The focus now shifts to providing a distraction-free environment. The ultimate goal is a high level of situation awareness (an accurate understanding of the condition and behavior of the plant), which can only happen in a distraction-free environment. To achieve a “C” level, the following must be true.
Criteria Four: During abnormal situations, the unit’s managers, engineers, and supervisors must not interrupt the operator by manipulating the operator’s displays, or even worse, making their own adjustments to the process.

Still Not Good Enough – a “C”

“You got a ‘C’? How do you possibly expect to get into college? Or get a scholarship? Do you think you can live here with us forever when you finish school? Well, you’ve got another think coming! I want to examine your homework every night and no TV until it’s done!”
A “C” is thus achieved when, in upset and emergency conditions, all relevant operators and supervisors can accurately and reliably assess the condition and behavior of the plant within the available time without disturbing each other or blocking each other’s access to information. To achieve a “B” level, the following must be true.
Criteria Five: Non-operating tasks are not required of the operator during upset or abnormal conditions. Whenever there are critical process activities demanding the operator’s attention, there must be no unnecessary tasks, duties, or disturbances.
Once again, the most frequent distraction we find is the telephone, which clearly rings most often during a unit upset. When the surgeon is in the middle of your heart operation, you don’t want him leaving every 5 minutes to discuss his progress with your in-laws!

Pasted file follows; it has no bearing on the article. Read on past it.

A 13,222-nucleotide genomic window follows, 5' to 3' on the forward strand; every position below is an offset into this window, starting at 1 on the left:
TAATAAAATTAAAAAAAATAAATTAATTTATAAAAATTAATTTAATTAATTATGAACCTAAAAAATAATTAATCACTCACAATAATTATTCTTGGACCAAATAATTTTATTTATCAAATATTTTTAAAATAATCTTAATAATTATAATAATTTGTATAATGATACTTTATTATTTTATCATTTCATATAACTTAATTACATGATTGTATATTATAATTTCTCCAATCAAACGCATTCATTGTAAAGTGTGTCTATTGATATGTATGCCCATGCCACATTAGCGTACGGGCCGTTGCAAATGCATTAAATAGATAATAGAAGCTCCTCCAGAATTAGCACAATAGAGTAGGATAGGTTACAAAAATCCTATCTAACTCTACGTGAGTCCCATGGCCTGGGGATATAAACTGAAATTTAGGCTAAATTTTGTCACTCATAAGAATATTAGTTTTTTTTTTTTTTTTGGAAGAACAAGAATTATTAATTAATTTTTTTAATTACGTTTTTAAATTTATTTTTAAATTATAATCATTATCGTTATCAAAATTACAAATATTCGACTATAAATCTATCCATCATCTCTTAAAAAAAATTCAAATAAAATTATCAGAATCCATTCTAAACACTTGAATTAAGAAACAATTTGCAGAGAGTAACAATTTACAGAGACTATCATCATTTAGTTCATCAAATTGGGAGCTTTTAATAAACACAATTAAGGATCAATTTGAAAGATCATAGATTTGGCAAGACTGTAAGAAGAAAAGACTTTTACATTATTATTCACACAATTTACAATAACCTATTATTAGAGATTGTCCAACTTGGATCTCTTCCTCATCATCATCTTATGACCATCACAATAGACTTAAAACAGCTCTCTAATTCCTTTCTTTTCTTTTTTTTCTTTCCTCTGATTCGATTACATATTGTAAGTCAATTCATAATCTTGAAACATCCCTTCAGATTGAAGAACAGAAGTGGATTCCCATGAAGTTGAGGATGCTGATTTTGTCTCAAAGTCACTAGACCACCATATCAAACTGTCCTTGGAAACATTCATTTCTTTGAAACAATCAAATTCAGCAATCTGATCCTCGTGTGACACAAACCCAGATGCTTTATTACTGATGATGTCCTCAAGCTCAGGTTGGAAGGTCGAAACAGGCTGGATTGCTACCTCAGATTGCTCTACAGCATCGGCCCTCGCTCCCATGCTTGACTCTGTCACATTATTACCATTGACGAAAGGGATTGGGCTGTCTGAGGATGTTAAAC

Finally – a “B”

“Well, that’s more like it! Now you have a chance for a decent future! You’re not grounded anymore. Keep applying yourself because we know you can do even better!”
A “B” grade is thus earned only if the operators have absolutely no responsibility other than monitoring the process during times of abnormal or unusual conditions. This also applies to startups and shutdowns, if the process is normally a continuous one and they are infrequent. There must be a high level of continuity in the operator’s tasks during critical process events. Operators are not required to perform tasks that significantly disrupt their concentration on the process and they are able to delay other activities to minimize distractions.
To achieve an “A” requires the following.
Criteria Six: The HMI must meet all of the major criteria contained in the assessment checklist in Appendix 2 regarding:
General graphic factors
Navigation factors
Workstation factors
Control room and work practice factors
Alarm management factors

All Right! An “A”

“Great going! You know, we’ve been thinking that maybe you’ve been showing enough responsibility that we can talk about getting you that car…”
The “A” grade is reserved for those units with sound operator information strategies for routine as well as abnormal situations, a distraction-free environment, and minimal disruptions from the primary task of monitoring the process unit. The principles of a High Performance HMI are adopted, yielding an HMI specifically designed for effectiveness in both normal and abnormal situations.

Periodic Reassessment

A High Performance HMI is part of a continuous improvement program. Even with high knowledge, diligent effort, and skill, every situation cannot be anticipated. There should be an on-going system of operator feedback on HMI effectiveness and recommended enhancements. The HMI should be under appropriate Management-of-Change (MOC) control so all changes are in accordance with the HMI philosophy.
At most companies, production upsets, incidents, and accidents receive an internal review. Part of the review of such events should be to assess the effectiveness of the HMI during the event.

Disturbing Moments in Cinematic Human-Machine Interfacing:
Young John Connor: “You can’t just go around killing people!”
Model T-800 Terminator: “Why?”
Terminator 2: Judgment Day